So I have an invitation for you.

Writer, I will probably never meet you in person, but I would like to have a coffee with you right now. We can find a table in the corner, by the window or behind the potted plants. We can have a cup of coffee each or maybe a pot of tea between us, and we can talk.

Tell me about your journey, about the story you’re working on, about why you started writing and how long you’ve been creating worlds from pens and paper. What’s the title of your manuscript? What do you love about it?

If you like, I can start.

I’ve been writing for seven years. I have eight books behind me, and the manuscript I am pitching now is called We, the Deceived.

I started writing because I loved stories. When I first began, I wasn’t really worried about being published or read, only in learning my process and finding joy in the writing. Since I definitely wasn’t much of a wordsmith when I started, that was a good thing!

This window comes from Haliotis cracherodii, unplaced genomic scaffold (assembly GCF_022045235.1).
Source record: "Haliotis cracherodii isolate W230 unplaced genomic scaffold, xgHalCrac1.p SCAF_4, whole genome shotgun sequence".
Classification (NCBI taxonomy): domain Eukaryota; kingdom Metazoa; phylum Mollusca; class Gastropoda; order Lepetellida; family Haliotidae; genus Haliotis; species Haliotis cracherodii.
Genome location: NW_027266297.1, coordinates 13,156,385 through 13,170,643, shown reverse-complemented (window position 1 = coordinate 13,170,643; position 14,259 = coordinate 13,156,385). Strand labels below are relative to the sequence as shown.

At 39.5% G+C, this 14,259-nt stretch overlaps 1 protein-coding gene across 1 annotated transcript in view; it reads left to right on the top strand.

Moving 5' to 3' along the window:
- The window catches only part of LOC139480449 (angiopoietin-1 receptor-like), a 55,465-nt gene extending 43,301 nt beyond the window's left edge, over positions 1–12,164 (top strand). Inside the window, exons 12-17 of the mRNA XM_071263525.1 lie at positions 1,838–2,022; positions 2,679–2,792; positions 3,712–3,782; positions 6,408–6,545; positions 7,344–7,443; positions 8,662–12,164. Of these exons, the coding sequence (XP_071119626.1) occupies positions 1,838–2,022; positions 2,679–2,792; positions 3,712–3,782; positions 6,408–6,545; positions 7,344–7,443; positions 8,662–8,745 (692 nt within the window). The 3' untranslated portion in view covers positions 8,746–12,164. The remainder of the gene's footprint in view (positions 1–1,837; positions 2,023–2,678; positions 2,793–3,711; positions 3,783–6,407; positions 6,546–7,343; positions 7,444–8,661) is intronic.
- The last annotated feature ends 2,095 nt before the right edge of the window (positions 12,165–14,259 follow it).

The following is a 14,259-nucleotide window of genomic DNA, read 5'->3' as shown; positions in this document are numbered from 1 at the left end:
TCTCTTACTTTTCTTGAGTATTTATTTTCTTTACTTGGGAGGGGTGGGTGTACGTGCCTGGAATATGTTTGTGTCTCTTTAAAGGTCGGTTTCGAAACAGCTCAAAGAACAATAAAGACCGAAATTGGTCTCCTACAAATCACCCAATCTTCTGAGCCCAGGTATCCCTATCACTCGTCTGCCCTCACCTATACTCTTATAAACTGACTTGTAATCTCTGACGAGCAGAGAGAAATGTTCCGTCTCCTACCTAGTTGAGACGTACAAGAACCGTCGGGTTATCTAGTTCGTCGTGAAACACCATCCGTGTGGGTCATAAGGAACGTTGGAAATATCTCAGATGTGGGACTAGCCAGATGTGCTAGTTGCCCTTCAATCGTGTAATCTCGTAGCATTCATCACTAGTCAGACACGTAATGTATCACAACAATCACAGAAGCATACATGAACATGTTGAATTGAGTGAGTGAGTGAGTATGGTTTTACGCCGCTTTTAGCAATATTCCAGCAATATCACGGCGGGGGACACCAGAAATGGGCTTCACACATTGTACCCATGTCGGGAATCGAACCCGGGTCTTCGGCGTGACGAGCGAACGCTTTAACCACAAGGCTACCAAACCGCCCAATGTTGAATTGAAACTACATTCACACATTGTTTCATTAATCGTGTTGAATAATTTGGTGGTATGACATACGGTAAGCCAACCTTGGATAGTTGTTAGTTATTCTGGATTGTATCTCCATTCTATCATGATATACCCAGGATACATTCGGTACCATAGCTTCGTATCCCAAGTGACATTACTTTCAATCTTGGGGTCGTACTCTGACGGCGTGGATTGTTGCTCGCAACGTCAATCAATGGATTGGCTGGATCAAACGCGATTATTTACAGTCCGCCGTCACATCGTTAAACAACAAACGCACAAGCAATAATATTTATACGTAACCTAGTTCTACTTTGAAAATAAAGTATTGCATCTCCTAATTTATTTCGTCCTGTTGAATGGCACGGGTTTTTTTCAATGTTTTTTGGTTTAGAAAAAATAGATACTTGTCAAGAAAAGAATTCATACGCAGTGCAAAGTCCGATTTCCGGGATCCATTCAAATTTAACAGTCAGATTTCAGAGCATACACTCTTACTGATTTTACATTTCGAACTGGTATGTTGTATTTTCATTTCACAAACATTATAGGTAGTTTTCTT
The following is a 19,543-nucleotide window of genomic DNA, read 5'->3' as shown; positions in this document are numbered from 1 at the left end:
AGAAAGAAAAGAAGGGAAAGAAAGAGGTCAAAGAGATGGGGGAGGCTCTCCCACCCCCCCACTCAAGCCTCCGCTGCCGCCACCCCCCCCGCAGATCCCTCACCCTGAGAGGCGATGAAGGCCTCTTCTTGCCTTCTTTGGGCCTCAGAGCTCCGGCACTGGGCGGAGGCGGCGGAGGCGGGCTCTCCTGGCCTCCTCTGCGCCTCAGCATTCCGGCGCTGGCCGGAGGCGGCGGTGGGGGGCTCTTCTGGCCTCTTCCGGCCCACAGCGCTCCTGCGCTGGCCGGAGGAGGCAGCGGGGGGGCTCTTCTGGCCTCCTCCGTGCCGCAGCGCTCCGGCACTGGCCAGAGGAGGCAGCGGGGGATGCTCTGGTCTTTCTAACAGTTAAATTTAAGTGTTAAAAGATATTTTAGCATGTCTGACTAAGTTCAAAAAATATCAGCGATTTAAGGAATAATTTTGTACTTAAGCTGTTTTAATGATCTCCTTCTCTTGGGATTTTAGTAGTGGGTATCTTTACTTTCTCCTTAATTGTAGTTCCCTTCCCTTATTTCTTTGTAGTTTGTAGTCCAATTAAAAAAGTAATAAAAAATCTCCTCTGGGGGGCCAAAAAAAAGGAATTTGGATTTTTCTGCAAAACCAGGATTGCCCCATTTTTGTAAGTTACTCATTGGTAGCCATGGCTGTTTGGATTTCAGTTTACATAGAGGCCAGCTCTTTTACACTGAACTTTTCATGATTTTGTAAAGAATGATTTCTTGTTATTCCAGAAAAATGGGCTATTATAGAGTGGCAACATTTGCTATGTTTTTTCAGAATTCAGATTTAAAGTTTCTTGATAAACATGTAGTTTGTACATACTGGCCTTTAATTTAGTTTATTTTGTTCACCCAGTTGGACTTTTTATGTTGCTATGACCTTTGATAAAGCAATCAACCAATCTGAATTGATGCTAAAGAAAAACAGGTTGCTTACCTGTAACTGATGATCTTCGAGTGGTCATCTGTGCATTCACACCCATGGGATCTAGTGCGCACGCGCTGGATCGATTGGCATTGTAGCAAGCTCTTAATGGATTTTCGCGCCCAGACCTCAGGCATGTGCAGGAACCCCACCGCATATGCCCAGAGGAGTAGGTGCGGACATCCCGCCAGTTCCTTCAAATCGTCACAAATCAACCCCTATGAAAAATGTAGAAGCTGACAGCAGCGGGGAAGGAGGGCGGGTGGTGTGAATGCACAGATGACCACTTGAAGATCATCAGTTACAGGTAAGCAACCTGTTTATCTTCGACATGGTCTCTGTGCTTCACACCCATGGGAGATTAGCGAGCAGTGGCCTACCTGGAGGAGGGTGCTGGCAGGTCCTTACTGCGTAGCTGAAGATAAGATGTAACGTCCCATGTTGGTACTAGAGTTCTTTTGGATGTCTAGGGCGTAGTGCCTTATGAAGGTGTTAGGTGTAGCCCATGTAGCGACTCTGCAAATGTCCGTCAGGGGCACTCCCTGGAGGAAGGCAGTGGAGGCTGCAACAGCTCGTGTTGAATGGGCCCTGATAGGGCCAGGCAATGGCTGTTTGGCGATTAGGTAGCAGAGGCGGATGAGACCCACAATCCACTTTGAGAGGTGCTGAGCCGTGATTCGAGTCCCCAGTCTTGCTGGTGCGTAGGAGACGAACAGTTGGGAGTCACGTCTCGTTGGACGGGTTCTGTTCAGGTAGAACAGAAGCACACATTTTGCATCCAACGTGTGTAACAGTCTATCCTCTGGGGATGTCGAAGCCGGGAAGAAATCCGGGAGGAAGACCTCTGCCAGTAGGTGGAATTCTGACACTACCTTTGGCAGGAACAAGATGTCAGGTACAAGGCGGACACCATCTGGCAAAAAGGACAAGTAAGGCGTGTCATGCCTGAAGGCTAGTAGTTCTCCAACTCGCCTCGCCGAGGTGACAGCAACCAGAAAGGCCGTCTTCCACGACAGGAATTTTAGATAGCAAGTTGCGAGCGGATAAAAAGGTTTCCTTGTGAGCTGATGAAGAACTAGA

Writers need a community, and that’s what I would love to build here. So please, join in! Sit down, have a cup of coffee or tea, and introduce yourself!

Portrait of a Missionary

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As a writer, I am fascinated by people.

No two people carry the same stories. Their life experiences, their worldview, and their hopes and dreams are uniquely their own. No work of fiction can compare to the beauty and complexity of the world around us, but, caught in our jobs, our routines, and our day-to-day tasks, it’s easy to lose sight of the richness of life amidst the mundane.